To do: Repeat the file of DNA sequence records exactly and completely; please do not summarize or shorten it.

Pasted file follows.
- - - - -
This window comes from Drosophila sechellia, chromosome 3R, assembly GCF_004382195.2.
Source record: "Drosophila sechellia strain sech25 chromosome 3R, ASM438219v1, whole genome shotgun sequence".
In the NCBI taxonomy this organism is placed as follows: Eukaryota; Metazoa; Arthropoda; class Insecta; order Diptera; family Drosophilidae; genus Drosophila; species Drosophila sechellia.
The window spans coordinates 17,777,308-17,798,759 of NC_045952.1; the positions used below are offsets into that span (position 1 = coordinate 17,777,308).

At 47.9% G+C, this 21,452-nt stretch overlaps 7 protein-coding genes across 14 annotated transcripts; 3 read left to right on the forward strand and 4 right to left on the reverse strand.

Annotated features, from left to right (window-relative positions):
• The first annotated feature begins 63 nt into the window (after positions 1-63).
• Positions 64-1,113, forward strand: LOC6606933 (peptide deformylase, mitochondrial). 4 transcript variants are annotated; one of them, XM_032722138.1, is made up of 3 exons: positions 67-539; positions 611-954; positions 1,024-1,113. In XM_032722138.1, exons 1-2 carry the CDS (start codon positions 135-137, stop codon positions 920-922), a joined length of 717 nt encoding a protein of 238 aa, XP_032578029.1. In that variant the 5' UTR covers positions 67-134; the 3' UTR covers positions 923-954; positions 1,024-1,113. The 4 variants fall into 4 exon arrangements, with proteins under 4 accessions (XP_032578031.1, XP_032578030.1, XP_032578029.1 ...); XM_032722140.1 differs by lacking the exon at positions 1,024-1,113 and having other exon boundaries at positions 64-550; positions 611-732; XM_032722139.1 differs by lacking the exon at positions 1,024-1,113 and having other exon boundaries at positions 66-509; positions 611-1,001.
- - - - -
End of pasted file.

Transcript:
This window comes from Drosophila sechellia, chromosome 3R, assembly GCF_004382195.2.
Source record: "Drosophila sechellia strain sech25 chromosome 3R, ASM438219v1, whole genome shotgun sequence".
In the NCBI taxonomy this organism is placed as follows: Eukaryota; Metazoa; Arthropoda; class Insecta; order Diptera; family Drosophilidae; genus Drosophila; species Drosophila sechellia.
The window spans coordinates 17,777,308-17,798,759 of NC_045952.1; the positions used below are offsets into that span (position 1 = coordinate 17,777,308).

At 47.9% G+C, this 21,452-nt stretch overlaps 7 protein-coding genes across 14 annotated transcripts; 3 read left to right on the forward strand and 4 right to left on the reverse strand.

Annotated features, from left to right (window-relative positions):
• The first annotated feature begins 63 nt into the window (after positions 1-63).
• Positions 64-1,113, forward strand: LOC6606933 (peptide deformylase, mitochondrial). 4 transcript variants are annotated; one of them, XM_032722138.1, is made up of 3 exons: positions 67-539; positions 611-954; positions 1,024-1,113. In XM_032722138.1, exons 1-2 carry the CDS (start codon positions 135-137, stop codon positions 920-922), a joined length of 717 nt encoding a protein of 238 aa, XP_032578029.1. In that variant the 5' UTR covers positions 67-134; the 3' UTR covers positions 923-954; positions 1,024-1,113. The 4 variants fall into 4 exon arrangements, with proteins under 4 accessions (XP_032578031.1, XP_032578030.1, XP_032578029.1 ...); XM_032722140.1 differs by lacking the exon at positions 1,024-1,113 and having other exon boundaries at positions 64-550; positions 611-732; XM_032722139.1 differs by lacking the exon at positions 1,024-1,113 and having other exon boundaries at positions 66-509; positions 611-1,001.